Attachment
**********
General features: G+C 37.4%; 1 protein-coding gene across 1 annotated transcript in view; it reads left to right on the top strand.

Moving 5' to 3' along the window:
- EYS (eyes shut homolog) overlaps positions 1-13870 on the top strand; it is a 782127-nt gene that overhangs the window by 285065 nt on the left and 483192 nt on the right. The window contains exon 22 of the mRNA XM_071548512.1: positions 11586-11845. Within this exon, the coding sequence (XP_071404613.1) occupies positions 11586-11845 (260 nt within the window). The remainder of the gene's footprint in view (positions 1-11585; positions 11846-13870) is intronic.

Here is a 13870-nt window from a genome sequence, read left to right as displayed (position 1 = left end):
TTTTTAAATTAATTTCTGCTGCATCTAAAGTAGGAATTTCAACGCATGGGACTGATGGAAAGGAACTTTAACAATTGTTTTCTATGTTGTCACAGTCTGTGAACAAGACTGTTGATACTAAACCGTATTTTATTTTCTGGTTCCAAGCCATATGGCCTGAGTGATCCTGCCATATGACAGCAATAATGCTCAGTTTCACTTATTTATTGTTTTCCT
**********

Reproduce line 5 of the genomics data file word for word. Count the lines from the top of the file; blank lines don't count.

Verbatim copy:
TTTTTAAATTAATTTCTGCTGCATCTAAAGTAGGAATTTCAACGCATGGGACTGATGGAAAGGAACTTTAACAATTGTTTTCTATGTTGTCACAGTCTGTGAACAAGACTGTTGATACTAAACCGTATTTTATTTTCTGGTTCCAAGCCATATGGCCTGAGTGATCCTGCCATATGACAGCAATAATGCTCAGTTTCACTTATTTATTGTTTTCCT